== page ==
software have to be open source. Commercial developers do not say "let's
    wait a long time before trying X." Commercial developers don't badger
    people about giving away tons of work as some kind of moral virtue.
    Commercial developers consider time to be money, and assess risk before
    spending their money.

    - FWIW I'm a proponent of MIT / BSD style "do whatever you want with it"
    open source licenses, not GPL. I believe if you're going to give something
    away, you should give it away completely. And if you don't want to do that,
    don't give it away. I don't want GPL licenses interfering in my business
    decisions, what I choose to make open source or proprietary. However,
    Freeciv is a GPL codebase, so if I want to use it I'm stuck with it. I will
    be looking for ways to put independent project components under MIT / BSD
    license.

    - Because of the GPL license, no commercial gain of any kind is believed
    possible with this project. My main motives are:

    1) get Game Designers to advance the Art and Science of 4X TBS game design
    2) prototype game features that I might try in Ocean Mars someday
    3) find out what level of 4X TBS modding is or isn't possible

    - to accomplish these purposes, the project will be actively marketed. i.e.
    Get articles about it on Gamasutra, Gamedev.net, gamer websites, etc. when
    it's at an appropriate stage.

    --
    Cheers, www.indiegamedesign.com
    Brandon Van Every Seattle, WA

    Taking risk where others will not.
    Brandon J. Van Every, Dec 24, 2003
    #1
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  2. Brandon J. Van Every

    cr88192 Guest

    <snipped entire post>

    I am mostly responding because I found it amusing that I disagreed with
    nearly every point mentioned here, this is not meant as any kind of
    discouragement though...

    it is quite likely that I just have a very much different set of ideals...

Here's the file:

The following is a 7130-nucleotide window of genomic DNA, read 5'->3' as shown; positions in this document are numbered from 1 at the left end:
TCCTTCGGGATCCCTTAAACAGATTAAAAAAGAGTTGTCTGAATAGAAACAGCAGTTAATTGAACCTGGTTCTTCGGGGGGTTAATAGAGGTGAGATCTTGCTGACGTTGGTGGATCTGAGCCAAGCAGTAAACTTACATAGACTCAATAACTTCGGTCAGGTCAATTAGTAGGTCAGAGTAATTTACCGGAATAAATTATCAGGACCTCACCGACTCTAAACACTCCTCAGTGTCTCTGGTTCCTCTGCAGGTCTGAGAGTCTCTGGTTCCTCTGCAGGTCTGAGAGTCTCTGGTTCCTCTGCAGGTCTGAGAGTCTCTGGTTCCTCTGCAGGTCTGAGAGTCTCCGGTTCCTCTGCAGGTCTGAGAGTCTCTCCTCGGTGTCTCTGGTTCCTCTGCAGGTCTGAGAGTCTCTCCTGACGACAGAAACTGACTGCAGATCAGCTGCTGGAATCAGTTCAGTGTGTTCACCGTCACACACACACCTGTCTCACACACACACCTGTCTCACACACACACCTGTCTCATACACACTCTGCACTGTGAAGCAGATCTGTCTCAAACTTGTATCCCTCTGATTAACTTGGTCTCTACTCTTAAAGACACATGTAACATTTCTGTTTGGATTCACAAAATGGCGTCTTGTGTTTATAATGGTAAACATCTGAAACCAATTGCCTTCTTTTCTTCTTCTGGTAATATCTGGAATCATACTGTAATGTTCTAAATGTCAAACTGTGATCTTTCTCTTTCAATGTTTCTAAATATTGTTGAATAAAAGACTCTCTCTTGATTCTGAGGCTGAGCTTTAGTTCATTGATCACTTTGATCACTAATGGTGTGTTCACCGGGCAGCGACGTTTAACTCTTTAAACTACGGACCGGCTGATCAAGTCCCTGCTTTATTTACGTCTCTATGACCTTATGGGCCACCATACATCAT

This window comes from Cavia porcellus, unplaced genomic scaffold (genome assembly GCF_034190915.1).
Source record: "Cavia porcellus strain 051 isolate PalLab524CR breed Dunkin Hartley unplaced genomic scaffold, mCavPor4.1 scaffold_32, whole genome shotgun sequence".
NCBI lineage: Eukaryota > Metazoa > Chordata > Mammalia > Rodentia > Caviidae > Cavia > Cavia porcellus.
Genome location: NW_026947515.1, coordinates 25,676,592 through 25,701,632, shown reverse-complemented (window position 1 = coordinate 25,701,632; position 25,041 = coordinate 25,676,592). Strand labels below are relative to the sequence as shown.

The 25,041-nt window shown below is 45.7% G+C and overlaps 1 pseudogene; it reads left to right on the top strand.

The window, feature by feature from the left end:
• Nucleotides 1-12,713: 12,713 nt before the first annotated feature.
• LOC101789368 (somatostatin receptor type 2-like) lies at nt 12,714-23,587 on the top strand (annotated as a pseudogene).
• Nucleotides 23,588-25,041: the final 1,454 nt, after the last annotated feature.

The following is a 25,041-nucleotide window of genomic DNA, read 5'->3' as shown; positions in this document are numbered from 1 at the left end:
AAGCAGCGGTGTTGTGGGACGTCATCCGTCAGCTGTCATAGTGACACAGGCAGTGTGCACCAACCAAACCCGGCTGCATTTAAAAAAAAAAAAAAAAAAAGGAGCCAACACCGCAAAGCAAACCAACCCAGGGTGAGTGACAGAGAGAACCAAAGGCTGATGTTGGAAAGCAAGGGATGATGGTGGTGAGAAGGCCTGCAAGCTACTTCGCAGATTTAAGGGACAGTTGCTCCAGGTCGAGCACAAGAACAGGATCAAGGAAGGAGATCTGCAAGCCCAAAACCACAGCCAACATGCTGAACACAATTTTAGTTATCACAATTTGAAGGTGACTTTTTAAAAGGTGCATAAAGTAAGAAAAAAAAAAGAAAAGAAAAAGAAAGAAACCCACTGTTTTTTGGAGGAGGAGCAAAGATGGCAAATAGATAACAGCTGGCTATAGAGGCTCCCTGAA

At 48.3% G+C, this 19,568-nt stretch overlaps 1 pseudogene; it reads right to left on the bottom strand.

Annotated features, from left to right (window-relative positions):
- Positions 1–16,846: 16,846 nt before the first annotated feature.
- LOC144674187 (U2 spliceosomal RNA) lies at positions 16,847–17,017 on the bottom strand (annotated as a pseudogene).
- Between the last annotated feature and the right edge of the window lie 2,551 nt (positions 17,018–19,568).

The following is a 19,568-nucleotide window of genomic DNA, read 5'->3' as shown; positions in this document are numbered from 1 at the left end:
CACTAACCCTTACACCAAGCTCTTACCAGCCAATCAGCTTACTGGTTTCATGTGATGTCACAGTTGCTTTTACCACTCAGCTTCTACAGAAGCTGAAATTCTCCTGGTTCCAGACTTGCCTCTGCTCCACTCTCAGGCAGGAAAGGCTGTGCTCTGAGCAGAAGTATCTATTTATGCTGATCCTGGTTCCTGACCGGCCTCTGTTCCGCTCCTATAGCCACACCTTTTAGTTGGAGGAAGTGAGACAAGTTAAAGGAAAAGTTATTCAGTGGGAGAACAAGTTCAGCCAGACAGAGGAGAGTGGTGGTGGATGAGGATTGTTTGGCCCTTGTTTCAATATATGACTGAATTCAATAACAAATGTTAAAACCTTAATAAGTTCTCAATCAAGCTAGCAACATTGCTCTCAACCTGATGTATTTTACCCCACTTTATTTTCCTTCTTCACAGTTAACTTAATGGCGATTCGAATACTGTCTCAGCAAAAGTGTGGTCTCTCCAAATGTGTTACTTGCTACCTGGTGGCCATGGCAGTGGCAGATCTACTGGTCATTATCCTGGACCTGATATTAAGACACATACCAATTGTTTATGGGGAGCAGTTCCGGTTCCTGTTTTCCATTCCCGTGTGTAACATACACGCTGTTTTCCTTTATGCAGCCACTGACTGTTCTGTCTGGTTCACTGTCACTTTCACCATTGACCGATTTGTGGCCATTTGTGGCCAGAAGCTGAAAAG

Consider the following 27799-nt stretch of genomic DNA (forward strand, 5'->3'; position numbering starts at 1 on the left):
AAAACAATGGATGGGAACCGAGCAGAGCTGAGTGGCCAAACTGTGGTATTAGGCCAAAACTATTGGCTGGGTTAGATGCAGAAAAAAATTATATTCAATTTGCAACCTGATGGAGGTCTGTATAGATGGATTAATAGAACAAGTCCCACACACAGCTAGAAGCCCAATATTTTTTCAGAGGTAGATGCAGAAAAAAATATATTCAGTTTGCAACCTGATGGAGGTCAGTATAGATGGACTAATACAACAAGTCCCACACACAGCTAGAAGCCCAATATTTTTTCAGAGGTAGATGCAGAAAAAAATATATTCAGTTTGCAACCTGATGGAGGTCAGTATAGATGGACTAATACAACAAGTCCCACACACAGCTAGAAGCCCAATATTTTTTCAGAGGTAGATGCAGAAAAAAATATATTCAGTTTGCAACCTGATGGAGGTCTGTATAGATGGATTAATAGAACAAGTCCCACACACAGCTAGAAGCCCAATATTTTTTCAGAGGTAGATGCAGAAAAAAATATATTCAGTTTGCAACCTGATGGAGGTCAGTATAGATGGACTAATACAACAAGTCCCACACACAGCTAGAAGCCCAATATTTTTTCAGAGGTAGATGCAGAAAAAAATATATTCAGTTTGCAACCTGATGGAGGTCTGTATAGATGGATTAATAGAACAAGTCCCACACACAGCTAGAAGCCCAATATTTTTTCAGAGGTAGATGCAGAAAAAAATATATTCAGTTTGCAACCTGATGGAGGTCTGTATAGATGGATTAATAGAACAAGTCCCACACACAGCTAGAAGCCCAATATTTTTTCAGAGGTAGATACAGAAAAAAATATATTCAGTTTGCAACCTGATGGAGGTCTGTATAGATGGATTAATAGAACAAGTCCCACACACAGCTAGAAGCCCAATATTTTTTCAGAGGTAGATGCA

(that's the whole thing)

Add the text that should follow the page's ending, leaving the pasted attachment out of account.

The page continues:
cr88192, Dec 25, 2003
    #2
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  3. Brandon J. Van Every

    Mark Carter Guest

    > - FWIW I'm a proponent of MIT / BSD style "do whatever you want with it"
    > open source licenses, not GPL. I believe if you're going to give something


    Microsoft have always complained that GPL-ish licences "infect"
    everything they touch (yes, yes, I'm perfectly aware of the irony). I
    was thinking that, if more stuff was released into the Public Domain -
    then that would be a good thing. It might actually be a benefit for
    Microsoft to rip off good quality PD work. If they got it for free,
    then they might be less inclined to roll there own "feature rich"
    solutions, and instead opt for a more conventional approach.

    There might be a chance - and of course I emphasis the word "might" -
    that they would contribute, in some small way, to ongoing PD efforts.
    After all, if they though that they could get someone to effectively
    work on their product for free, then they might be a bit more
    forthcoming.

    Just an opinion.
    Mark Carter, Dec 25, 2003
    #3
  4. Brandon J. Van Every

    Tom Plunket Guest

    Brandon J. Van Every wrote:

    > I am
    >
    > - *TENTATIVELY* -
    >
    > (operative word) undertaking the project of porting...


    Brandon, why not heed the advice that one holds back such an
    announcement until someone actually has something interesting to
    announce? You know how many of these sorts of projects are
    started, and you know how many of these projects get carried
    through to completion.

    > - the primary language of ProtoCiv development will be Python.
    > Freeciv is a C codebase, so a lot of migration work is needed.
    > Python will "own" the app, I will be starting at main() and
    > digging as far down as I can easily go. Once the digging is no
    > longer easy, i.e. once I've hit "bad dirt," an initial Python
    > extension interface will be established. Over time, with the
    > help of others, the C code will be whittled away to bare
    > performance essentials.


    Seems like a huge waste of time, starting with the fact that
    editing the C codebase to do what you want is likely, at this
    point, far easier.

    Since it's GPL'd, it's not like you couldn't just fork the
    project and do it in C, sticking Python on for new bits as
    appropriate.

    > - no clones of commercial games...
    > - "knockoffs" are ok.
    > - the main purpose of the ProtoCiv project is...
    > - an \alpha, \beta, and \release directory infrastructure will...
    > - ProtoCiv emphasizes...


    Show us the money. Let us know when there's something to see.
    Until that point, you might heed the advice here: